Dr. Kravitz's Amended Complaint alleges facts demonstrating that a substantial part of the events or omissions giving rise to his defamation claim occurred in the Eastern District of Pennsylvania. As the Defendant has noted, "Plaintiff concedes that he is without knowledge as to the physical locations of many of [the] participants in a majority of phone calls at issue." Mem. of Law in Support of Def.'s Mot. to Dismiss at 8. However, Dr. Kravitz has alleged that Dr. Niezgoda made defamatory statements in a telephone call to Dr. McGuire, who lives and works in Pennsylvania, while Dr. McGuire was physically in the Eastern District. Those statements, thus, were published in this district. See Dobrick-Pierce, 2006 U.S. Dist. LEXIS 50874, at *17. The Plaintiff has also argued that the Defendant's alleged statements to Dr. McGuire were his "most targeted attacks" against Dr. Kravitz. Pl.'s Opp'n at 8.

Dr. Kravitz has also alleged that he suffered "special damage" here. Am. Compl. at ¶ 26. In defamation cases, that type of harm, along with publication, is enough to make venue proper. DaimlerChrysler Corp., 2000 WL 822449, at *6. As such, venue is proper in this case.

In the alternative, Dr. Niezgoda has requested that venue be transferred to the Eastern District of Wisconsin. "It is black letter law that a plaintiff's choice of a proper forum is a paramount consideration in any determination of a venue request, and that choice should not be lightly disturbed . . . . The decision to transfer is in the court's discretion, but a transfer is not to be liberally granted." Shutte v. Armco Steel Corp., 431 F.2d 22, 25 (3d Cir. 1970) (citations and quotation marks omitted). The party seeking transfer has the burden of showing that "a balancing of proper interests weigh in favor of the transfer, and unless the balance . . . is strongly in favor of defendant, the plaintiff's choice of forum should prevail." Id. (citations and quotation marks omitted).

When considering possible transfers of venue, courts in the Third Circuit consider "convenience of parties, convenience of witnesses, and interests of justice." See, e.g., Fellner, 2005 U.S. Dist. LEXIS 23839, at *10 (citing Jumara v. State Farm Ins. Co., 55 F.3d 873, 879 (3d Cir. 1995)). Third Circuit courts look at various private and public interests to make venue transfer determinations:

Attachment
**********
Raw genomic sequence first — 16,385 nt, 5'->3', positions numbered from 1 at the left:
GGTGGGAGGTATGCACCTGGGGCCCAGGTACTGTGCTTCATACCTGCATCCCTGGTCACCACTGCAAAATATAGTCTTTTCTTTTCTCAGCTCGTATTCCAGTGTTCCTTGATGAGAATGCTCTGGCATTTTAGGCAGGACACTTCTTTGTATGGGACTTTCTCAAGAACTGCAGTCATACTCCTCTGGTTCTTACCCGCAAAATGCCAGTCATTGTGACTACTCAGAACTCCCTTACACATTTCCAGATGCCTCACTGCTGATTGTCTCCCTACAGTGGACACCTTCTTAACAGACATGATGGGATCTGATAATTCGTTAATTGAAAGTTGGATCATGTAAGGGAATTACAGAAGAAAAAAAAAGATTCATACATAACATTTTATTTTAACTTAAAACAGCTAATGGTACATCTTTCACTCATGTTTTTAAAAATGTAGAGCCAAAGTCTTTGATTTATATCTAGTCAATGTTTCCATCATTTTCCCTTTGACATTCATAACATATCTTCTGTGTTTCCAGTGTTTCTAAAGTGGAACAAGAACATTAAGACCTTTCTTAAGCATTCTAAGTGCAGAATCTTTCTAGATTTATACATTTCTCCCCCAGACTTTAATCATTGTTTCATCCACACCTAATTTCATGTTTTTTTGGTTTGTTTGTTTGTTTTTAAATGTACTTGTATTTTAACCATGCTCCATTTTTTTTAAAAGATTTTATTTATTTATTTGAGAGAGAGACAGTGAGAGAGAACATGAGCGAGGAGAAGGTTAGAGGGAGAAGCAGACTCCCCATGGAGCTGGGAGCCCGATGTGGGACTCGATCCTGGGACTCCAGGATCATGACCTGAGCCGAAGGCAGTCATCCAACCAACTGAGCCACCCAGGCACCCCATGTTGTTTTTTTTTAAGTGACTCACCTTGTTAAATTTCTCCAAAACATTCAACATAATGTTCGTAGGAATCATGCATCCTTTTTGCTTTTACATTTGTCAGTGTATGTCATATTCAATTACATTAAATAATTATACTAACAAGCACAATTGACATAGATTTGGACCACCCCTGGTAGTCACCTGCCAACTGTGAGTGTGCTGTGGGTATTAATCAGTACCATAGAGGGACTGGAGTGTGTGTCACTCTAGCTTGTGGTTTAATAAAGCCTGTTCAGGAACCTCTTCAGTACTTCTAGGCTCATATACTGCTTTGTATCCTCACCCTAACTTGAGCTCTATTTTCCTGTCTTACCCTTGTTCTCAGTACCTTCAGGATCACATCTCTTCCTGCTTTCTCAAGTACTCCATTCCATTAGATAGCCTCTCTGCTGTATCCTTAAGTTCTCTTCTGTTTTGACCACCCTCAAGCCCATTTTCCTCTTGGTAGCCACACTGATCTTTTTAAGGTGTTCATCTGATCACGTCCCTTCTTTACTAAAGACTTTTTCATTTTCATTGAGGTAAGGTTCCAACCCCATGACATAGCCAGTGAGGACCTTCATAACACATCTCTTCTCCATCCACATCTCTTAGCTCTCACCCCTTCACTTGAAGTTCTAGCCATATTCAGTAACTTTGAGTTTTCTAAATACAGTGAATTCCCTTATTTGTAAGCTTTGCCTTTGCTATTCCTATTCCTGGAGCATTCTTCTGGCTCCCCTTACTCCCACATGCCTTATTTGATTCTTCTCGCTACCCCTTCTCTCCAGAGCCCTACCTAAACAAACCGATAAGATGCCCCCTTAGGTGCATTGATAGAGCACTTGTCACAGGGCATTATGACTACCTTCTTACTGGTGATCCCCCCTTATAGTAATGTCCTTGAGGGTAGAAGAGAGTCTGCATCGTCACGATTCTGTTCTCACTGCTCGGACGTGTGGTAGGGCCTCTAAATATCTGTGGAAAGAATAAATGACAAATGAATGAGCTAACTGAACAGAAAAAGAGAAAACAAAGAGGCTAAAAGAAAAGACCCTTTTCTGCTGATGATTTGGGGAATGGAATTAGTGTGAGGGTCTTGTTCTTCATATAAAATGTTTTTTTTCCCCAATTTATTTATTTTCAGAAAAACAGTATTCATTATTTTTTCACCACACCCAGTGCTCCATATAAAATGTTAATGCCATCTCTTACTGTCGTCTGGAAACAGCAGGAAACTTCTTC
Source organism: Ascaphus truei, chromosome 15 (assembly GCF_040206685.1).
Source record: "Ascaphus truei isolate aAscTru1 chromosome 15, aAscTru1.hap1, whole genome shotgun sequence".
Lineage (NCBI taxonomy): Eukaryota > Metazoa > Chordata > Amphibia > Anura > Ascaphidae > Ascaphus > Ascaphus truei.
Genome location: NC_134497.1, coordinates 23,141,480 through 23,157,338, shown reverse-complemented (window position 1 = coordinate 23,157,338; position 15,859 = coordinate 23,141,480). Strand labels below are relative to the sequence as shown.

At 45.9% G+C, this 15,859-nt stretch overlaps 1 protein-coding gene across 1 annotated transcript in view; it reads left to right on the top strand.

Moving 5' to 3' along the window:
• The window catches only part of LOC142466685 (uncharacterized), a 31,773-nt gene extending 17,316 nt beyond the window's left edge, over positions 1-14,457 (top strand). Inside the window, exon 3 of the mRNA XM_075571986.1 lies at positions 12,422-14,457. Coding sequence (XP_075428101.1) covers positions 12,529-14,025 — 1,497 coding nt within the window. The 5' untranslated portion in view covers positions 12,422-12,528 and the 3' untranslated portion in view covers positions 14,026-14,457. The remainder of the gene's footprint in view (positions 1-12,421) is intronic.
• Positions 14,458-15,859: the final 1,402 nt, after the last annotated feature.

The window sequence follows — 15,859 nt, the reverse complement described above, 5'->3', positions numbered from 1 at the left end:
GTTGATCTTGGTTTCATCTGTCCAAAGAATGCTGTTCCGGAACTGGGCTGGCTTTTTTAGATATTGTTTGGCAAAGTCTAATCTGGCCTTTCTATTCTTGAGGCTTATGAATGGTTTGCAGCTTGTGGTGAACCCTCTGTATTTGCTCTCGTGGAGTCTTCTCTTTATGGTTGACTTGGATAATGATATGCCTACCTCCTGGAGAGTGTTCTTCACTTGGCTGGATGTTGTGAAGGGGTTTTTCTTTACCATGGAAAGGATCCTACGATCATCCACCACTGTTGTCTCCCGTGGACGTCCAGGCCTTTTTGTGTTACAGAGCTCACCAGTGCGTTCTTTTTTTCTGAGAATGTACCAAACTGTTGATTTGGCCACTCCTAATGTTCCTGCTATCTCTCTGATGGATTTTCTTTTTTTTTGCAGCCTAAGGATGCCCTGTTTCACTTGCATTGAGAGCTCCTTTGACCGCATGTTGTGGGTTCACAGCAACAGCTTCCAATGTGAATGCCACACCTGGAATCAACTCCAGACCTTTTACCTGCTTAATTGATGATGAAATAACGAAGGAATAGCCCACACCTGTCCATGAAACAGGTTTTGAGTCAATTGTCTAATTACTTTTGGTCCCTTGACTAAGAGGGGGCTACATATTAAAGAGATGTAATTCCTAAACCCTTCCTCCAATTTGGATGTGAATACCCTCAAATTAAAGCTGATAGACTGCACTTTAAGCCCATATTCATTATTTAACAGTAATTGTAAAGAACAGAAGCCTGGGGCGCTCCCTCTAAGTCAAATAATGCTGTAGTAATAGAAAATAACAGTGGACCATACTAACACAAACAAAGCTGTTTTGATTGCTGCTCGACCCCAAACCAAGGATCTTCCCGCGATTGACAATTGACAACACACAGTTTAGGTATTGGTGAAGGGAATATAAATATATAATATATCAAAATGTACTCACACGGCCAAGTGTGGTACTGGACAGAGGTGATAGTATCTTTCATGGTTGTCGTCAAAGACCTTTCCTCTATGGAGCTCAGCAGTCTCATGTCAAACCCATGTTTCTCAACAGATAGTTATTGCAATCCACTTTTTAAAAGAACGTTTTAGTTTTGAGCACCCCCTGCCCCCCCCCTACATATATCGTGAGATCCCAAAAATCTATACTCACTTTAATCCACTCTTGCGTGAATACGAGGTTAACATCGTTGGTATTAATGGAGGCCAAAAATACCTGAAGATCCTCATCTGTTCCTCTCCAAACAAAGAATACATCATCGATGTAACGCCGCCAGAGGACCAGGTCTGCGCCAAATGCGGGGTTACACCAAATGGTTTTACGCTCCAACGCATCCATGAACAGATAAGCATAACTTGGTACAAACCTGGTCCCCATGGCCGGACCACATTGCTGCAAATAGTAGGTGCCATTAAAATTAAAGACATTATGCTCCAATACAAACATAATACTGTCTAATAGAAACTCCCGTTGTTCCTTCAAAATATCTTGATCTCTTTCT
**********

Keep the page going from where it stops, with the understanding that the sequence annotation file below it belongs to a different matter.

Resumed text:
Private interests include: (1) plaintiff's venue preference; (2) defendant's preference; (3) whether the claim arose elsewhere; (4) convenience of the parties as indicated by their relative physical and financial condition; (5) convenience of the witnesses, but only to the extent that witnesses may be unavailable to testify in one forum; and (6) location of books and records, limited to the extent they cannot be produced at an alternative forum. Public interests include: (1) enforceability of the judgment; (2) practical considerations that could make the trial easy, expeditious, or inexpensive; (3) relative administrative difficulty related to court congestions; (4) local interest in deciding local controversies; (5) public policies of both forums; and (6) familiarity of trial judge with applicable state law in diversity cases. Id. at *11 (citing Jumara, 55 F.3d at 879-80). In particular, courts in the Eastern District have noted that "convenience to witnesses weighs heavily" in deciding whether to transfer venue. Gonzalez v. Elec. Control Sys., Inc., No. 93-3107, 1993 U.S. Dist. LEXIS 12973, at *11 (E.D. Pa. Sept. 17, 1993). To address the convenience of witnesses, the moving party should provide documents to the Court such as the names and addresses of witnesses who may be called or affidavits detailing why those witnesses would find it more convenient to testify in another judicial district. See, e.g., id., at *11-12.

Dr. Niezgoda has focused on only a few factors that weigh in favor of transferring venue, including the fact that he lives in Wisconsin, that he would prefer the matter be litigated in a court there, and that any judgment against him would have to be enforced there. Def.'s Mot. at 9. Dr. Niezgoda has completely neglected several other important factors, however. Notably, he has failed to provide the Court with any documentation or argument concerning how convenient such a venue change would be for potential witnesses. It is clear from the complaint that at least a few key witnesses either live in Pennsylvania, work in this judicial district, or have other professional ties here. While the Plaintiff did not address the alternative request for a venue change in his opposition, several other factors also weigh in the Plaintiff's favor, including his venue preference and the local interest in deciding local controversies. Therefore, Dr. Niezgoda has not carried his very high burden to demonstrate that the balance of interests weigh strongly in his favor, and Dr. Kravitz's venue choice should not be upset.

CONCLUSION

For the foregoing reasons, the Court will deny Dr. Niezgoda's motion. An appropriate order follows.

BY THE COURT:

GENE E.K. PRATTER UNITED STATES DISTRICT JUDGE

20120920